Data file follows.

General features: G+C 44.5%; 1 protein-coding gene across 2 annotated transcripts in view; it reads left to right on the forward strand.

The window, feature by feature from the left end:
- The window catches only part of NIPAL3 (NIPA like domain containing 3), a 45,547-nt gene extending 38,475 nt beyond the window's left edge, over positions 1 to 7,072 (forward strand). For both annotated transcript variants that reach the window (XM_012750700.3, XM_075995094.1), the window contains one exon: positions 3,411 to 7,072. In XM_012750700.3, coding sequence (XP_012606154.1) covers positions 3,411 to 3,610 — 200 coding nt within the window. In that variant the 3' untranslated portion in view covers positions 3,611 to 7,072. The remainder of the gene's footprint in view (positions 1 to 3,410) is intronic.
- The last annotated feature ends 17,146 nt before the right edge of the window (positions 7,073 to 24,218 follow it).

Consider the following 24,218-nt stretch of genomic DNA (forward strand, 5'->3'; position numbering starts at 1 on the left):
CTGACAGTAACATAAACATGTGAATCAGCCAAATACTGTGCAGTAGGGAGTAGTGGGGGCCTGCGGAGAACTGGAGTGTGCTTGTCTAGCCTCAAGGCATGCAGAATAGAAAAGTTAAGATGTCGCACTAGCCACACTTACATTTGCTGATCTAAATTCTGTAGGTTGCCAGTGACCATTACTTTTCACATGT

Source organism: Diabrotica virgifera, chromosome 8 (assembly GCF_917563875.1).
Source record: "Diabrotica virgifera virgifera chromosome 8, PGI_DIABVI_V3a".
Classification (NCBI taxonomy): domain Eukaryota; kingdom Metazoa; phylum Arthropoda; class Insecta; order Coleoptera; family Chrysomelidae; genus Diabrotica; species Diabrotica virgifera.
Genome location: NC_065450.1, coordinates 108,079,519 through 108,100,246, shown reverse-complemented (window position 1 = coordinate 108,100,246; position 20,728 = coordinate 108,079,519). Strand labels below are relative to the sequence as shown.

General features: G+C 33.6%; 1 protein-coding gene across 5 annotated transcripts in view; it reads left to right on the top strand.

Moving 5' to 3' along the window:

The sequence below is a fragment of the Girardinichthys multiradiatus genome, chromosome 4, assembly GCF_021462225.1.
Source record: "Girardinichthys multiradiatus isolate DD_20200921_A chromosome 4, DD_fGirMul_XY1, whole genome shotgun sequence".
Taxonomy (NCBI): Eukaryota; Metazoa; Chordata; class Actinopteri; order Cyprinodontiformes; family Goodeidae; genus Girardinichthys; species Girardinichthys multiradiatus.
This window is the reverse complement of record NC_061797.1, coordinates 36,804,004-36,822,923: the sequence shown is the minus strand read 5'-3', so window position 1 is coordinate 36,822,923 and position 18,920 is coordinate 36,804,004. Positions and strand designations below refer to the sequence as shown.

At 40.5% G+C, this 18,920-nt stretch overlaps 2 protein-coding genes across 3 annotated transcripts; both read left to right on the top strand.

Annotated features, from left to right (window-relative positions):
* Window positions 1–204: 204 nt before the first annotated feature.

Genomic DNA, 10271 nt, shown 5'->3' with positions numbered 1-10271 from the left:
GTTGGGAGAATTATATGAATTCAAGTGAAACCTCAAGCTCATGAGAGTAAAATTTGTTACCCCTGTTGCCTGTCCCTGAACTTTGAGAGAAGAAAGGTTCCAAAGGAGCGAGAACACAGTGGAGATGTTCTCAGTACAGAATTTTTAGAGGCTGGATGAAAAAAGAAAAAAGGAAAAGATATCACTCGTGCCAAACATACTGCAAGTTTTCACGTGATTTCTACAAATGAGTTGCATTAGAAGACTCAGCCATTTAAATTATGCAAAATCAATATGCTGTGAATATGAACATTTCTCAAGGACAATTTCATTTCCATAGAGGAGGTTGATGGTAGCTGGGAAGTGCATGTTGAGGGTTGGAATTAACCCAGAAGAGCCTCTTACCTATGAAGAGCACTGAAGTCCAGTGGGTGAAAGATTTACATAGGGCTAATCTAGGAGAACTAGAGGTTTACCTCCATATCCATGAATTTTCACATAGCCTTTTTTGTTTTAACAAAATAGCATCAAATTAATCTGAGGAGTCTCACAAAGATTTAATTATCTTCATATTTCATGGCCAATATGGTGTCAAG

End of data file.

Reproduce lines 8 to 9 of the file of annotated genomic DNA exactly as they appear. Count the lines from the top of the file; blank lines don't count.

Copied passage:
Source record: "Diabrotica virgifera virgifera chromosome 8, PGI_DIABVI_V3a".
Classification (NCBI taxonomy): domain Eukaryota; kingdom Metazoa; phylum Arthropoda; class Insecta; order Coleoptera; family Chrysomelidae; genus Diabrotica; species Diabrotica virgifera.